All of these products work, to an extent (I carry powdered desiccant and have been trying a few spray-ons as well).  Try the false cast until it doesn't work, as its the fastest method, then after that, I usually dust it with Frog's Fanny, false cast it again to knock excess powder off, then spray a shot or two of a liquid dryer/waterproofer on, and false cast again a few times, then reapply my paste floatant.

Eventually, however, the water will work its way down to the thread and the insides of your fly, and no amount of false casting or chemical will revive it.  At this point, clip it off, hang it on your fly patch, and let it air dry, while you tie on a fresh one.  Naturally, it's a good idea to have several copies of each of your best patterns.

3. Durability

Another great reason to have multiples of your best flies is because if you're on a small stream, you're bound to surrender a few flies (or a lot of flies) to trees, rocks, bushes, fallen logs, and whatever else happens to be close at hand.  The ones you do manage to recover often are a little worse for the experience, with messed up wings, twisted hackle, and crinkled hair.

On a good day of fishing, the fish themselves will shred a fly to bits, too, and a well-chewed fly is a thing of beauty.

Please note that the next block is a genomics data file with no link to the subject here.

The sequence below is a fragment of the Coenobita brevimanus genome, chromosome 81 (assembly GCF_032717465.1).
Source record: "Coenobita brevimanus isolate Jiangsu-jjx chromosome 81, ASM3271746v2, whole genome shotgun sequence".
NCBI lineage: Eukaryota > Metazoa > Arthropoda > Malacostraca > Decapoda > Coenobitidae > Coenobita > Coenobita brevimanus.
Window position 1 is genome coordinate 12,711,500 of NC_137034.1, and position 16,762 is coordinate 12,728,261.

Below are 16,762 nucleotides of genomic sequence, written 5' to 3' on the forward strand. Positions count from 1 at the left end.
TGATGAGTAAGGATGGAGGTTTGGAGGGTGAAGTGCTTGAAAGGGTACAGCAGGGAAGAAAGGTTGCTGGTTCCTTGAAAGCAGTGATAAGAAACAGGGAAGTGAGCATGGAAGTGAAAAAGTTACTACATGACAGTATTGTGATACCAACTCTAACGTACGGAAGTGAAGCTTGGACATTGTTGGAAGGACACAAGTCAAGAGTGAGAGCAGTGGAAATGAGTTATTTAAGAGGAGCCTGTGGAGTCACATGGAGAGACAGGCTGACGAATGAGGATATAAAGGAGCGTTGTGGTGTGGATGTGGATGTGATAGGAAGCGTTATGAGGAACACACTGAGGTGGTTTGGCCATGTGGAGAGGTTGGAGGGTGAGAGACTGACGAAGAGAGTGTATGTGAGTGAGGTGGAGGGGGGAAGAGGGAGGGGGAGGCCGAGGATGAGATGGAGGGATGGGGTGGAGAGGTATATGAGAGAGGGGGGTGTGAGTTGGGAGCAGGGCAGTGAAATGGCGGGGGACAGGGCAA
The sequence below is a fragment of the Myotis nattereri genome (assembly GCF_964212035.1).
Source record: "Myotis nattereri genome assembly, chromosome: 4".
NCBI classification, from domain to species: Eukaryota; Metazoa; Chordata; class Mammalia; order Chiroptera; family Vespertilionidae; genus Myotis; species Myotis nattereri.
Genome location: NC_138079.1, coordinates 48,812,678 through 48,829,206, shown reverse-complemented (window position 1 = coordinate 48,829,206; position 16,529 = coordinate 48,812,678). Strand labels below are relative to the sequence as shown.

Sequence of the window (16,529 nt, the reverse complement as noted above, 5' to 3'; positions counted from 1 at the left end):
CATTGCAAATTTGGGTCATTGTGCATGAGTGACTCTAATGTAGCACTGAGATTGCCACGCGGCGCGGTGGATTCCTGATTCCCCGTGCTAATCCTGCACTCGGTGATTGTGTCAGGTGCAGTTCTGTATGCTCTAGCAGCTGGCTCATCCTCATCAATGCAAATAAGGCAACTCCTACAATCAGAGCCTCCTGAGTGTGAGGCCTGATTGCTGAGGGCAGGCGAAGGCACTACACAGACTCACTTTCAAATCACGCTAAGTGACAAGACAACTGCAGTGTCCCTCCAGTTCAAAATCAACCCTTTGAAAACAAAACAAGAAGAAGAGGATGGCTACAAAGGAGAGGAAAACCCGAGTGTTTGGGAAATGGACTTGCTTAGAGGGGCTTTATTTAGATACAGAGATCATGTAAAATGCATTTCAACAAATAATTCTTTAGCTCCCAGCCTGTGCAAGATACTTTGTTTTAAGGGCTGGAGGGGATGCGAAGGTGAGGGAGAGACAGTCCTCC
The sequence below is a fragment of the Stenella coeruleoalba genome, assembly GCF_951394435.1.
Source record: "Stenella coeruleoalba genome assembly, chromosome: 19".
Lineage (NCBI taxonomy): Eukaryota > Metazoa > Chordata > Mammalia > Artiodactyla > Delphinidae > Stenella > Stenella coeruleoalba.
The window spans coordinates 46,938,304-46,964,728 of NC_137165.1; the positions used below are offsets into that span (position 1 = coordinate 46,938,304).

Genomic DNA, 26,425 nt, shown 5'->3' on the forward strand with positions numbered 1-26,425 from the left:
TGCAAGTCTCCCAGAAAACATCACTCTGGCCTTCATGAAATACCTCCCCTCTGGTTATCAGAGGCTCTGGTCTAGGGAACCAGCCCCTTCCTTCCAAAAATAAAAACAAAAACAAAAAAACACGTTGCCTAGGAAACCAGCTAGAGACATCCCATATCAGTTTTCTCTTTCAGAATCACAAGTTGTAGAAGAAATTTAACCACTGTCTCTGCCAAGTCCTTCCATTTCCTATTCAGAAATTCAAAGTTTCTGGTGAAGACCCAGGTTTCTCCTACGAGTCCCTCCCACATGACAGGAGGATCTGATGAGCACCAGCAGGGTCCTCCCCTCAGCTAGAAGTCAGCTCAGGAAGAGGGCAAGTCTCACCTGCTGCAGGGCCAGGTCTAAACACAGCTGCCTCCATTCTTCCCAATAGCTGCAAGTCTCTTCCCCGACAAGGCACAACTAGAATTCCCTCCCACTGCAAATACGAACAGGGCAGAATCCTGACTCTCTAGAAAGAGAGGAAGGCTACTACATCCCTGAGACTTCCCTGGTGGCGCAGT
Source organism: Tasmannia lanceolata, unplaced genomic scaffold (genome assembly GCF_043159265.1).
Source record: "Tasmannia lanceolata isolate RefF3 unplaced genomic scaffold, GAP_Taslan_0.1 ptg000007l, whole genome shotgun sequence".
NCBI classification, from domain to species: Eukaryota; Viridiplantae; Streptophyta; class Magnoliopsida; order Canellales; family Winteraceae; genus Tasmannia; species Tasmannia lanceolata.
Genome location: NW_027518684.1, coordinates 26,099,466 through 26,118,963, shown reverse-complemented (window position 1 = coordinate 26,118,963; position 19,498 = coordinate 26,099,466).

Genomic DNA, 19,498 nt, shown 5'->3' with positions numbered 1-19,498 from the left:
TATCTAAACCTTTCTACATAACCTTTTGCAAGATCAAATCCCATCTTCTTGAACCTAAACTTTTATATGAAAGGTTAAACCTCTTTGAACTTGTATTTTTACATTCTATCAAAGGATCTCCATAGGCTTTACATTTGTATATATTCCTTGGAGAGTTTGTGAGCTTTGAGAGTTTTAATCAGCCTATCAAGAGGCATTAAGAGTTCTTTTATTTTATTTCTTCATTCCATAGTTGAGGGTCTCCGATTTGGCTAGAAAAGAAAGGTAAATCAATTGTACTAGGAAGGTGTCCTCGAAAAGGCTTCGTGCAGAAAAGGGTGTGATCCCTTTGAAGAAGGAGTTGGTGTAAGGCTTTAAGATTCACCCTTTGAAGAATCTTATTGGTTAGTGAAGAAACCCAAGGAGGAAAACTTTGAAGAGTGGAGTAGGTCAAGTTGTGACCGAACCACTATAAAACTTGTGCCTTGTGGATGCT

The best way to delay the inevitable is to concentrate on tight ties at the bench.  Practice technique, use minimal thread, use a drop of head cement if necessary (but if your technique is good enough, you shouldn't need it).  In short: you want bulletproof flies when you start out.  There's nothing you can do to increase the durability of a fly once you're on the water.

2. Bugginess

I know I said up above that a buggy-dubbed fly would absorb water.  That's true, it will, but there's other ways to get that look that won't turn your fly into a sponge.  Hair wings, heavy palmered hackle, and materials  like peacock herl that will break up the outline of your fly are all safe bets.

The reason for this is because you want to be able to minimalize your fly selection while making sure you're covered for most situations.  In this way, you can tie an elk hair caddis in light tan, olive, medium brown, and black...all in a size #14, and be covered for tan caddis, early stoneflies, mosquitoes, BWOs, and olive caddis.

When you're on a small stream, it's usually good to dumb down your entomology skills, and instead of thinking in terms of 'isonychia', 'october caddis', and 'baetis', start thinking in terms of 'little', 'big', 'light', and 'dark'.

1. Visibility

The most important aspect of a small stream dry fly is that it is visible.  To you, not the fish.  The fish will be able to see any fly, no problem, but in the twisting, tumbling currents of a mountain stream, it's easy to lose track of your fly.  You want to make sure that you're looking at the fly when that brookie rises to it.

In this vise, this means light colors and bright colors.  For any hair wings, I use bleached elk or deer.  In other flies, you can use antron yarn in fluorescent green, pink, and orange, as well as brightly colored foam.  For parachutes, both bright and bleached white turkey flats and calf body hair are used with great results as well.